On how he is approaching the Olympic experience:
“Every time you suit up for the National Team, you have to bring your best. Whether it is the full team, the 20s or the 23s, your best have to be there. As for this Olympics, I think there is a lot of talent on this team. It’s just a matter of now putting it all together at the right time and playing for our country, getting out there and playing as a team.”
On what the experience of walking in with his team at the Olympics would mean to him:
“To be part of that dream of going to Beijing would be unbelievable. Like I said before, it’s an honor to represent my country and it’s a privilege. To make that walk with my teammates and know that everyone is watching would definitely be an unbelievable experience. I’m really looking forward to helping the team qualify and to playing in that tournament. As far as being an Olympic junkie, in America, the Olympics is the biggest sporting event there is, with the World Cup being second.”
On whether he feels pressure, a sense of responsibility or an obligation, as a player:
“There is definitely a sense of urgency. We're now establishing ourselves as one of the stronger teams in CONCACAF, and it definitely seems like we're being considered favorites. But any team can beat anybody right now in this region and maybe there aren't favorites any more, so definitely the pressure is there. The guys will embrace that though and really give everybody something to remember.”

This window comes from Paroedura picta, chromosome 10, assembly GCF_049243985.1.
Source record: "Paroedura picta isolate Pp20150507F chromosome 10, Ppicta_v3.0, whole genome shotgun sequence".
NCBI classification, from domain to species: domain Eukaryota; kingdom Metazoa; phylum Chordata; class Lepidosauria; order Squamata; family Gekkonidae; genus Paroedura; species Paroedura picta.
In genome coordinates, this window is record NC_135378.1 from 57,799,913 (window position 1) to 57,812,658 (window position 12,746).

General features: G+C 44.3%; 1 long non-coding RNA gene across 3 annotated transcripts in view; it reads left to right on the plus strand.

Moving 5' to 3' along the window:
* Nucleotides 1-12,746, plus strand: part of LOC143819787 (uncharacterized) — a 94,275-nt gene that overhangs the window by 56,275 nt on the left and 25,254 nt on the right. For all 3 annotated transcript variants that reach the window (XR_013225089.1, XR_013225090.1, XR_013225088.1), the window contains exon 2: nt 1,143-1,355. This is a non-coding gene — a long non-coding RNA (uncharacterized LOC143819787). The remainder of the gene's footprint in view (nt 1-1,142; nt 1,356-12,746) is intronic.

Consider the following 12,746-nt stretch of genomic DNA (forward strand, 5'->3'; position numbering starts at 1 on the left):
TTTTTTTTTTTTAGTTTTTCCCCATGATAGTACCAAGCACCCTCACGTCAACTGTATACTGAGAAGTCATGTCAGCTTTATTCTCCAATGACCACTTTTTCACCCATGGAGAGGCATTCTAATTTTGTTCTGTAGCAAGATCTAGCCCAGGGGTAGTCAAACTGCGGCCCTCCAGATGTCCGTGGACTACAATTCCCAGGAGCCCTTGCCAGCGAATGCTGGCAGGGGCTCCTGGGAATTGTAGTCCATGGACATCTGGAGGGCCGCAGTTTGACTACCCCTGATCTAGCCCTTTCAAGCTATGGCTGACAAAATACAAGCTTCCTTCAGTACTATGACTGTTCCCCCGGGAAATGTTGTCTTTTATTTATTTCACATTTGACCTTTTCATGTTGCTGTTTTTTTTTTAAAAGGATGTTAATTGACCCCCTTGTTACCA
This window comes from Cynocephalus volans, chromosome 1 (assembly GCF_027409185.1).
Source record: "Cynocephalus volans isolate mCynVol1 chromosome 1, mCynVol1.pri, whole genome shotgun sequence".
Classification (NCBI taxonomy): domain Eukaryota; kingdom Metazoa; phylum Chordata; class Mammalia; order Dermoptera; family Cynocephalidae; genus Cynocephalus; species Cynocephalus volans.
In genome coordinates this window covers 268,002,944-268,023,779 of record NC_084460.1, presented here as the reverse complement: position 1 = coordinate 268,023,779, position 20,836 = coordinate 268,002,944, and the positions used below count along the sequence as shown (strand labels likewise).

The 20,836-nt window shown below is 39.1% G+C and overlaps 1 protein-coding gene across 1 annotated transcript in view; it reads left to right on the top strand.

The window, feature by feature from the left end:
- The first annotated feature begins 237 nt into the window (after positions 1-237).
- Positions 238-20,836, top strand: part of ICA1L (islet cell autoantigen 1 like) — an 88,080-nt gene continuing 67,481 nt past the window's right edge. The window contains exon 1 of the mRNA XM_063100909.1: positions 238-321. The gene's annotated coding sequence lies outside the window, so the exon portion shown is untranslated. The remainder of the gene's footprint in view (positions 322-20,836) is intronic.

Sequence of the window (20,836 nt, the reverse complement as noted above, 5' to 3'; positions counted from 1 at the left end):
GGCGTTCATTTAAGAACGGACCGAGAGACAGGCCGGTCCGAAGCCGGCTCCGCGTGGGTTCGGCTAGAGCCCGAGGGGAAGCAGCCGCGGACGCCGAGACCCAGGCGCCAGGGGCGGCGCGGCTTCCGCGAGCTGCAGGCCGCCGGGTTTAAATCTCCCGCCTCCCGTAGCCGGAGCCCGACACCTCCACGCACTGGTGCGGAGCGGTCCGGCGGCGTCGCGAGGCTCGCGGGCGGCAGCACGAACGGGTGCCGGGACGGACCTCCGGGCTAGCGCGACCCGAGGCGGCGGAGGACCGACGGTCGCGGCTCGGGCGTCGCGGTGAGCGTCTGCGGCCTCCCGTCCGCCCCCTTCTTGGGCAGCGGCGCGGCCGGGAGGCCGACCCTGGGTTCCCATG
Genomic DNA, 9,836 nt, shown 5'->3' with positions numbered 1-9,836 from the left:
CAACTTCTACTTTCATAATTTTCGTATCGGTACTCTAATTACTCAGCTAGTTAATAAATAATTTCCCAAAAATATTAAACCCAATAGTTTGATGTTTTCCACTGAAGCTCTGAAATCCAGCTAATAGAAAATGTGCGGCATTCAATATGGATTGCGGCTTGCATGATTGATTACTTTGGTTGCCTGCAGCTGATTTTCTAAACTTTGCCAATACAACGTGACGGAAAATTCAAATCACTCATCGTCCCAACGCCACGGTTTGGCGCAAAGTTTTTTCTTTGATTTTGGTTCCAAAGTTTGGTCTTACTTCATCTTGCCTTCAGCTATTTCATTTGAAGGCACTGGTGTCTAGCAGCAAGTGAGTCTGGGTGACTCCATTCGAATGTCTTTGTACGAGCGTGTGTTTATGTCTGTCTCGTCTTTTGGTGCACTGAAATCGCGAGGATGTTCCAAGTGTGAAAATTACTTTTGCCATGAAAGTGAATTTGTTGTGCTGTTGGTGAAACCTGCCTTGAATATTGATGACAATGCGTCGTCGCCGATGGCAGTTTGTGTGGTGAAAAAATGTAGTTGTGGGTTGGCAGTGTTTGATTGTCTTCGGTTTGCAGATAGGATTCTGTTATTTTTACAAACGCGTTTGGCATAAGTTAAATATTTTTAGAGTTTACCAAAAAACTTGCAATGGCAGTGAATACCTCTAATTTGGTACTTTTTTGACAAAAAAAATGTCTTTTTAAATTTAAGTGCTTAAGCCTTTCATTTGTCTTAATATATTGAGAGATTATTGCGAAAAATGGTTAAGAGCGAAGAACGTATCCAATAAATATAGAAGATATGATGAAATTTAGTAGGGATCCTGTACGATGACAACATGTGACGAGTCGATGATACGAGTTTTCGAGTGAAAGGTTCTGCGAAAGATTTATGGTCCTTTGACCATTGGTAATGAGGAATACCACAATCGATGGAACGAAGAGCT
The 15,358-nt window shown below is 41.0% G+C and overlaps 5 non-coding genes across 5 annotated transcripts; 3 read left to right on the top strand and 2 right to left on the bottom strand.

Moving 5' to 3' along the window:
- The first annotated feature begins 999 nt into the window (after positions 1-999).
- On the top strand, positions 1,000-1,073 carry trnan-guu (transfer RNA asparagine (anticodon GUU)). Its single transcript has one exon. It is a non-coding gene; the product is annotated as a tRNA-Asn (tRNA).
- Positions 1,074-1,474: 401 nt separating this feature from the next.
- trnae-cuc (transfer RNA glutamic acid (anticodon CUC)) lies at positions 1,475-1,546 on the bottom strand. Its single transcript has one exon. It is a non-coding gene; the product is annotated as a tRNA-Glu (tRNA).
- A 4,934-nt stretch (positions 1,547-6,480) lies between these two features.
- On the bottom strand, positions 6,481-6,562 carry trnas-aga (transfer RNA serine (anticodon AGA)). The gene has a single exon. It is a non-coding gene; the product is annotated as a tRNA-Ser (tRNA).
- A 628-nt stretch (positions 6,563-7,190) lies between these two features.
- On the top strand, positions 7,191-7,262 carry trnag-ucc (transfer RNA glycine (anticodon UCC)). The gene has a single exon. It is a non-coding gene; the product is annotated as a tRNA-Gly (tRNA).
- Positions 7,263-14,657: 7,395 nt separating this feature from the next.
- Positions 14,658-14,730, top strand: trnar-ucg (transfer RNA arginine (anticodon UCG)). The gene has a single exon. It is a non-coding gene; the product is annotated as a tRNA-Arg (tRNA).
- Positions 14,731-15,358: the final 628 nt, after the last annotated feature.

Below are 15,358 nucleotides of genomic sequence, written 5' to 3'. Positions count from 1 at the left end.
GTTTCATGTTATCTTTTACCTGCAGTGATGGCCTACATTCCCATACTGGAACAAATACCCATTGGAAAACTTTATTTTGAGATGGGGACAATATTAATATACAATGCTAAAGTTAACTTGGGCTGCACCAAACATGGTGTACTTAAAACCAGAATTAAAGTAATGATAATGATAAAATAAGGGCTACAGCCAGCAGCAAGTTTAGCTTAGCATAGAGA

On how playing against Mexico with the full team has helped him prepare for Olympic qualifying:
“Playing with the full team has definitely been a confidence booster. Scoring goals and playing at a high level did a lot for me in that area. But there's still a long way to go for me in terms becoming the best player I can be. In terms of qualifying, we got a look at a few [Mexican] players that are age eligible for the U23’s so in addition to facing a great team, we also took a look at a few players that we could be facing. It was a great experience overall and it’s helped me.”
On whether there is an obligation to win 2008 CONCACAF Men’s Olympic Qualifying as the home team:
“Every time you play in a tournament, you want to win plain and simple. Our goal is to win, but more importantly we're thinking about taking it just one game at a time. I think that the only game we're looking at right now is Cuba and we're getting ready for that. It’s important not to look past the first game because anything is possible. Like I said before, anybody can beat anybody in this tournament, and we need to make sure that we are sharp for our first game.”
On how important the support of the crowd is for the team:
“We'd love to have the crowd as a factor, to be the 12th man, and it definitely matters. We'd love to have the fans come out, but the responsibility is of course still on us on the field.”